last year, when i was still seeing a therapist, i told her that i wanted to do trauma work; i wanted to begin to unpack and process some of the traumatic things that have happened to me throughout my life, so that i could stop carrying them in my body, so that maybe i could start feeling better. my therapist responded by telling me that my life was too unstable, too unsafe for that kind of work. at the time, i was just about to lose another job and apartment in toronto (not for lack of trying to keep them*), and my therapist told me that it’d be ideal if i could live in one place for a while before destabilizing myself emotionally. what i needed then, and what i still need, are things that my therapist could not offer me: housing, adequate health care, freedom from persecution, liberation, love.
in I Hope We Choose Love, Kai Cheng Thom names safety as “an inherently classed, raced, and gendered experience that frequently runs the risk of being used for regressive ends – ironically, for restricting the freedoms of the vulnerable, those who are never really safe. […] When we choose safety over liberation, our movements fail.” a prime example of this would be the institution of policing, which ostensibly exists to ‘protect and serve’, but which we know from statistics and lived experience exists to protect the rich and their property. this calls to mind police tearing down tent cities across the country, for the “safety” (really, comfort) of the people who have homes nearby. who do police serve? who do they protect? what Thom is saying is that safety (or what some call securitization) is an idea born of fear – we believe we need to be kept safe because there is something we’re afraid of, or someone.
what Thom is saying is that safety (or what some call securitization) is an idea born of fear – we believe we need to be kept safe because there is something we’re afraid of, or someone.
it’s natural for us to have fear, and to want to be safe, especially in our chosen communities. i’m a queer, trans, neurodivergent, cuban migrant, and i have a lot of fear. i’m afraid of the way that people in my communities have harmed, and continue to harm each other. i have been part of driving people out of our shared spaces, because i (along with others) thought it would make us safe, and that it was our only option. but at the same time, i’m afraid that the people i love won’t survive this life, because a lot of them haven’t, and i know that this is a shared reality in marginalized communities. by driving people who have caused harm out of our spaces, i made those people less likely to survive. what i didn’t understand at the time, and what Thom lays out for us, is that it is impossible for people to be genuinely accountable to their communities, and willing to learn from and repair the harm they’ve caused, when their access to food, shelter, health care, physical safety, and community is under threat. how can we repair the harm we’ve caused when we can’t even find ourselves a place to live? we need to do both, and we can’t do it alone.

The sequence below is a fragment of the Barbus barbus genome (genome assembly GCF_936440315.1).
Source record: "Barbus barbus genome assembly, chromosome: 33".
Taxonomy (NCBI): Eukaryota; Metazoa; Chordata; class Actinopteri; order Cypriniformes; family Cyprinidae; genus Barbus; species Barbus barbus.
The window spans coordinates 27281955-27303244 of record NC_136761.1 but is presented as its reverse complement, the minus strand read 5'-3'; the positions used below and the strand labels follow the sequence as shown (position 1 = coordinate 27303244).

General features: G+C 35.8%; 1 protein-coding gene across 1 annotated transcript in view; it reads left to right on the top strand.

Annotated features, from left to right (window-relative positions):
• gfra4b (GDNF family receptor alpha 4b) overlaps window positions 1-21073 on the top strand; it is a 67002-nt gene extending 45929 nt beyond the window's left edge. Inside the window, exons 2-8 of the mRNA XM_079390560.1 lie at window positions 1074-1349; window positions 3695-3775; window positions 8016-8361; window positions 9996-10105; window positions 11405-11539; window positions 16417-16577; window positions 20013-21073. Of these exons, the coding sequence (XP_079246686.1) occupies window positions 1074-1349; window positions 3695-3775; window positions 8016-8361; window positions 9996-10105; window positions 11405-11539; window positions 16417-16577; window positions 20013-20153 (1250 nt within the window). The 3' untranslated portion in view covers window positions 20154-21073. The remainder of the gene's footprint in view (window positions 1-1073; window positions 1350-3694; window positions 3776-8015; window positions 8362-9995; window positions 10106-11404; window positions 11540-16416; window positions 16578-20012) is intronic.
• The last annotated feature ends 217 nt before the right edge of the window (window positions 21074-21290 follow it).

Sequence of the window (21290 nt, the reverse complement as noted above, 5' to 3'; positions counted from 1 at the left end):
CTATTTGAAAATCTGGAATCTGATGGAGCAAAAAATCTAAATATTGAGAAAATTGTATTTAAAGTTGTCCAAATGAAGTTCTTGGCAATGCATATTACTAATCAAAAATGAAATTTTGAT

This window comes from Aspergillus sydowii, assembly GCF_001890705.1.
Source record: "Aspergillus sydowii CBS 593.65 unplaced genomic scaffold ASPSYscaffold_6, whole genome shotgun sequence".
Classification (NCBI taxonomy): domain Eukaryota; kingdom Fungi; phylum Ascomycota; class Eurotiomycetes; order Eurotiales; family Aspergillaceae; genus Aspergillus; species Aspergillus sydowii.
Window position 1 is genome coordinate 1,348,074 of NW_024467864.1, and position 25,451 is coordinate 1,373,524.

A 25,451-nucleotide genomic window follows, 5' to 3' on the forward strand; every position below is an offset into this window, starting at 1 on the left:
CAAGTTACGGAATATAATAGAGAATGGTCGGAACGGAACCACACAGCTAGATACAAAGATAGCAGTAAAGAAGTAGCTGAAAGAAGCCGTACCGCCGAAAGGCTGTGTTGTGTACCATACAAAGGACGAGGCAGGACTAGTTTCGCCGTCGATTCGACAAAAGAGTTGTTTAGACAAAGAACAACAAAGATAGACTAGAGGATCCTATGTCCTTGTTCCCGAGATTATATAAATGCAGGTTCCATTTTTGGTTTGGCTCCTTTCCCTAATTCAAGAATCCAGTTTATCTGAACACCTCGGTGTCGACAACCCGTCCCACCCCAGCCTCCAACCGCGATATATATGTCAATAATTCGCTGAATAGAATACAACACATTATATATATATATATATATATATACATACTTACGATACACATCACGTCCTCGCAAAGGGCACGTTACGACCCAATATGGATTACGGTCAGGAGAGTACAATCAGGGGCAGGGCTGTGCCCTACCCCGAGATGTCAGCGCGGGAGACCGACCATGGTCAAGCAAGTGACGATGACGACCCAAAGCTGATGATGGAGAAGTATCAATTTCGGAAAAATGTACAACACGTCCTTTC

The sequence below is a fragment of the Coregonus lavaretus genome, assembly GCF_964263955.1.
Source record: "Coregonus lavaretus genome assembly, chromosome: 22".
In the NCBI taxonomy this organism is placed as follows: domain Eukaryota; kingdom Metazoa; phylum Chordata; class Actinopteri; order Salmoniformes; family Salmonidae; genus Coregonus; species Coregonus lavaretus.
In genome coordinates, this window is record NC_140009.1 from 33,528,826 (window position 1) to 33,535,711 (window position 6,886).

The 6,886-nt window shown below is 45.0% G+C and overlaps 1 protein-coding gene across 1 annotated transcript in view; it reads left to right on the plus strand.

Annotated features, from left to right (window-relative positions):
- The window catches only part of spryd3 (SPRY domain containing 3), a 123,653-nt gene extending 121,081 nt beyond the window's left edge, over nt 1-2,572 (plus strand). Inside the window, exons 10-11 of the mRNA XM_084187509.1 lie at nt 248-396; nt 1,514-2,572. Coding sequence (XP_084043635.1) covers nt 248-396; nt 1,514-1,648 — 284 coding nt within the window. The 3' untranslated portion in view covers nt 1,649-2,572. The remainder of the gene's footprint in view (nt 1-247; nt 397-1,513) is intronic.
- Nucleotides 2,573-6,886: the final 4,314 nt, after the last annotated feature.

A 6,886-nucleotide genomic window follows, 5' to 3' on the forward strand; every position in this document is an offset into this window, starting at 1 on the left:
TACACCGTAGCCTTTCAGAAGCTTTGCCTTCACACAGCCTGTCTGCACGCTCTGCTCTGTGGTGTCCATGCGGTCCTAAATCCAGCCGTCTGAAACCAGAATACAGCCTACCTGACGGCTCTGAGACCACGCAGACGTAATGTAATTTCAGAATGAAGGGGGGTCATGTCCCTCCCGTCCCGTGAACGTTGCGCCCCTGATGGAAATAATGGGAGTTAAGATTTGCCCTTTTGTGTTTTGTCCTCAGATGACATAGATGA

this is where Thom’s exhortation to “choose love” comes in. i know, through my work as a healer, organizer, and artist, that love is the most powerful force there is – and i know that it will set us free. i also know that just saying ‘love will set us free’ doesn’t evoke the same faith in everyone. we have to figure out what love means to us as communities, what it looks like, and how to do it honestly. choosing love needs to be about building a world in which all of our material needs are met. i believe that if everyone’s material needs were met and not threatened, that we would all be capable of moving through the harm we’ve caused and making something like amends. if we weren’t afraid to literally die, or be isolated, then it’d be a lot easier to be vulnerable. we need communities that love us, and to build those communities we need to choose love in our movements for justice and liberation.
choosing love needs to be about building a world in which all of our material needs are met.
i’m not talking about “love” in the way that liberals have co-opted and mutated the word, but “love” the verb. when i envision choosing love, i see love as radical action: it looks like accountability and reparations, a healing of the disconnects within ourselves, and between us, the land, and spirit. Thom is writing to a niche audience, people who care about care, the “radical left,” people interested in transformative or restorative justice. I Hope We Choose Love is a lament for all the possibilities and people we have lost to fear, but it also asks us to find a way out. it’s hard work, loving each other, and no one really teaches it anymore. but we need to do it anyway, because we all need the communities that Thom is writing about: spaces where we can make mistakes and learn from them, where we can be accountable and imperfect, and still loved.
*this is not to imply that anyone’s safety should ever be threatened, even if they stop trying. everyone still deserves a place to live.
author’s note: i don’t use capital letters throughout most of this text. this is part of my personal writing style and i do it for a variety of reasons: to disrupt hierarchies, decentre capital, and play with the rules of english, which is not my first language. titles and people’s names are still capitalized because i don’t alter people’s names or work without their consent.